Tuesday March 19, 2019
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5 news bites that got buried under #SalmanVerdict

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Salman Khan

By NewsGram Staff Writer

After a long stretch of time, almost 13 years, Salman ‘Dabanng’ Khan has been sentenced to 5 years imprisonment in the infamous 2002 hit-and-run case.  Additional Sessions Judge D.W. Deshpande, while delivering the verdict, told Salman, “You were driving the car,” and added that he (Salman) was under the influence of alcohol and was driving without a license.

No doubt, being a high-profile case, everybody has been hooked to their television sets. Twitter has been trending with #SalmanVerdict all day long.

While the media kept you engrossed in the past, present and future of Salman, there were some really important news that got lost behind this VVIP reporting. But, worry not, NewsGram is here to bring crisp news bites that will keep you updated with news that matters.

OBC MPs, MLAs fall in ‘creamy layer’

The National Commission for Backward Classes has recommended that the children of past and present members of Parliament and state legislators should not be eligible for OBC reservations. This verdict is a response to the innumerable complaints made regarding the children of MPs and MLAs getting ‘non-creamy layer’ certificates. The panel has argued that election to ‘high offices’ like Parliament and state legislatures indicates that the said individuals have achieved ‘social elevation,’ and ‘should logically come within the category of creamy layer.’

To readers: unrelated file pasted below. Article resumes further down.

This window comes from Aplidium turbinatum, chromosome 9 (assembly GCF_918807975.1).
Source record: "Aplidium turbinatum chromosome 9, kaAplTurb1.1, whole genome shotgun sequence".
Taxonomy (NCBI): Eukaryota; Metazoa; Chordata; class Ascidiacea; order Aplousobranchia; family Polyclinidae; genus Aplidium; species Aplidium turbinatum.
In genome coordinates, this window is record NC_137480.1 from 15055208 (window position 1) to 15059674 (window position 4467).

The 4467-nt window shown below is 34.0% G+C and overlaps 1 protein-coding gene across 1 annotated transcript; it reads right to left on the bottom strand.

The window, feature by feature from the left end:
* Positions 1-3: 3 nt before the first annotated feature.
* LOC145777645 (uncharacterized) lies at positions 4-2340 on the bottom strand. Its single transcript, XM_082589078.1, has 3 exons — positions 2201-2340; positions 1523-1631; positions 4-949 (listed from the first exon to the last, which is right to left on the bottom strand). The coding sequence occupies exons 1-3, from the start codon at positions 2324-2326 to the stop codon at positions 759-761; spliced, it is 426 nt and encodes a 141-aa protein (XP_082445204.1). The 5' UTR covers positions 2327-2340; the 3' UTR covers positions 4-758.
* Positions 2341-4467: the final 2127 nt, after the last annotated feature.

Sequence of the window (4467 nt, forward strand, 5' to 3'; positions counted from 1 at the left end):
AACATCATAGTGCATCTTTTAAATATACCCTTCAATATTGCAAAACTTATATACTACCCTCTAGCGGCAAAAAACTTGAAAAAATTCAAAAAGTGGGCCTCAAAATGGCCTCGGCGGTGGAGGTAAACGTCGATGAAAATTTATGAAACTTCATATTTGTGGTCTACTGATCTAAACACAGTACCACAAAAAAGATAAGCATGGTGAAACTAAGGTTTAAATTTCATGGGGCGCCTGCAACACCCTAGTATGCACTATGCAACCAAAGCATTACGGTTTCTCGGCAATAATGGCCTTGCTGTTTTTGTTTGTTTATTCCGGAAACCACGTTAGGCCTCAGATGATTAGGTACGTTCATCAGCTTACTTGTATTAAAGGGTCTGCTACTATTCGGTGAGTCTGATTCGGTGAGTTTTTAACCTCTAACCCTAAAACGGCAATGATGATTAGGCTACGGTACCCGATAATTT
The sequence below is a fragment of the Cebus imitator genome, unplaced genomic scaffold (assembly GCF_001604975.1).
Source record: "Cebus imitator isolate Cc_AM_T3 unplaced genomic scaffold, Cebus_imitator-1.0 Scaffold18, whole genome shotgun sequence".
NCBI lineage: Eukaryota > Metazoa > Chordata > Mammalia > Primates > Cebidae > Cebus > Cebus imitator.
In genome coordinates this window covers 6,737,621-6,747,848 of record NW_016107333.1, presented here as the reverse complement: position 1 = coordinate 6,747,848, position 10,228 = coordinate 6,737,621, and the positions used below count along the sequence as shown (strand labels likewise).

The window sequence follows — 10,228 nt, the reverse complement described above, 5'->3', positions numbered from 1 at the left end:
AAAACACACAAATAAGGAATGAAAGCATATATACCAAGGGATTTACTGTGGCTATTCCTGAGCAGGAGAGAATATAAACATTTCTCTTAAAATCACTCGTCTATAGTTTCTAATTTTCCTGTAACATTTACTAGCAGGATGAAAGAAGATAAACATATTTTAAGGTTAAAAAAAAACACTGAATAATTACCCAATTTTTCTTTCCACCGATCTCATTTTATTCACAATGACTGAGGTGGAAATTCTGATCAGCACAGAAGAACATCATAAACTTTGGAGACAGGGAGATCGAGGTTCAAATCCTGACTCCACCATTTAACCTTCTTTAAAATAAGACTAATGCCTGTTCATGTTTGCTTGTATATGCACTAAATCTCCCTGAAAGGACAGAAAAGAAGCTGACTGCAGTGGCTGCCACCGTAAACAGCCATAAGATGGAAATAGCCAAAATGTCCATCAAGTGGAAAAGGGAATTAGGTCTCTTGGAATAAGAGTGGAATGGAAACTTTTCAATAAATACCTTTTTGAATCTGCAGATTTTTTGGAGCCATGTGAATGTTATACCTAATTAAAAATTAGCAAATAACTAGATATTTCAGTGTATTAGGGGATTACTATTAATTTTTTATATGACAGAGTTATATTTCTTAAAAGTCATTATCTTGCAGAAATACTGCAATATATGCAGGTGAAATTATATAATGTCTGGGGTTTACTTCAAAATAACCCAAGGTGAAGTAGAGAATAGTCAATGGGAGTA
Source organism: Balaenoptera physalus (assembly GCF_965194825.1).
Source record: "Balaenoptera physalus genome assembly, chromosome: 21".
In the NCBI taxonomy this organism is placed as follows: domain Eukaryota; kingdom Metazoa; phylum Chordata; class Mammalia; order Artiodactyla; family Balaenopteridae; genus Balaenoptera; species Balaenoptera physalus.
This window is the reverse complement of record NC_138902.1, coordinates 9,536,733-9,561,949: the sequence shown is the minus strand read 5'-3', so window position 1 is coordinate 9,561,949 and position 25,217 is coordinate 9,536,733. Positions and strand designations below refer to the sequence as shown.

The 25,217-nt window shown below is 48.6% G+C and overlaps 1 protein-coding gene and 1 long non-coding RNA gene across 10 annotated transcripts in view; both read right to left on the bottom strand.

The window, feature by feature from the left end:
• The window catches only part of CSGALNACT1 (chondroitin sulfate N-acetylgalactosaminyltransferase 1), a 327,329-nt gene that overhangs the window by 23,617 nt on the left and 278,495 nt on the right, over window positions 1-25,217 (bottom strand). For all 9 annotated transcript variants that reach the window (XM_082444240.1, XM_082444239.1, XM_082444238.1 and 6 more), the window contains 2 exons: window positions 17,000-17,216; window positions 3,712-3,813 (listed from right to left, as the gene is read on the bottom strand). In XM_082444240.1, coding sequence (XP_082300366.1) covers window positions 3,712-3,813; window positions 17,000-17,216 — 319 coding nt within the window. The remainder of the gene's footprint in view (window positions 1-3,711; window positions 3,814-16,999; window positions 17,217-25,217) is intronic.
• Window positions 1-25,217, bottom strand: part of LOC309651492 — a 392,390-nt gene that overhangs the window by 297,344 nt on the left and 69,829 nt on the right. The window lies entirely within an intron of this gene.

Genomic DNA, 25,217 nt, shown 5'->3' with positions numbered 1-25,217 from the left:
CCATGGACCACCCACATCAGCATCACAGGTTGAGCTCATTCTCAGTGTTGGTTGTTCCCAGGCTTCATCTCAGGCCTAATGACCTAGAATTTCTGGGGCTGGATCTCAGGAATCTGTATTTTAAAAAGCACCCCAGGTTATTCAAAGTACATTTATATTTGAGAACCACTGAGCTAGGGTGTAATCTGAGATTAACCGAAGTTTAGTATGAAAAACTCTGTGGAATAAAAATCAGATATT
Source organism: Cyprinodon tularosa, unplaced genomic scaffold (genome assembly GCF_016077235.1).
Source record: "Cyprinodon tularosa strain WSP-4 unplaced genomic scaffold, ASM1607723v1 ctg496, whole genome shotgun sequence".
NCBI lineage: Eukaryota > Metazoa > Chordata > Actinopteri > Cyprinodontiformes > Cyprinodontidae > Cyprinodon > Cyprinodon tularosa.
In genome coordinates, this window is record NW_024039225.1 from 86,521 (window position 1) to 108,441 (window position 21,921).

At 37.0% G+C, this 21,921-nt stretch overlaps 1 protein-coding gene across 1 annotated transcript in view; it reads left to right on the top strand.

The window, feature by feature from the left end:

The panel has also recommended that the children of a ‘Class I’ officers in state government or Centre should be excluded from reservation benefits, irrespective of the officer being a ‘direct recruit’ or a ‘promotee.’

Indian-origin billionaires build 1200 homes in Nepal 

Two Indian-origin billionaires based in the UK have offered to build 1,200 quake-resistant houses in the affected villages of Nepal.

Mukesh Kumar Sehgal, managing director of UK-based SISMO Company, offered 1,000 quake-resistant houses, while Shree Prakash Lohia, founder and chairman of Indorama Corporation, offered to build 200 houses through his Lohia Foundation.

Sehgal said, “Our Company is well experienced in building houses with new technology and if Nepal government accepts the offer, we will start construction of houses in remote areas that are severely hit.”

West Bengal’s CM proposes to develop seven smart cities in the state

West Bengal Chief Minister, Mamata Banarjee, has proposed to build seven smart cities in her state. The seven smart cities, which would have all modern facilities for decent living, would be located according to the importance of the places, Mamata told reporters at the mini-secretariat for north Bengal.

The location for the six smart cities has already been finalized, while that of the seventh one would be finalized soon.

Greenpeace India likely to be shut down due to lack of funds

Greenpeace India, the organization that has been working for environment protection through its campaign against government’s climate-change policies for 14 years, is facing a danger of being shut down. This scenario is caused by the freezing of its funds by the government. This will render 340 of its campaigners jobless due to the lack of money to provide salary.

In addition, this will also cause ‘sudden death’ for its campaigns, which represented the voice of the poor on the issues of ‘sustainable development, environmental justice and clean, affordable energy.’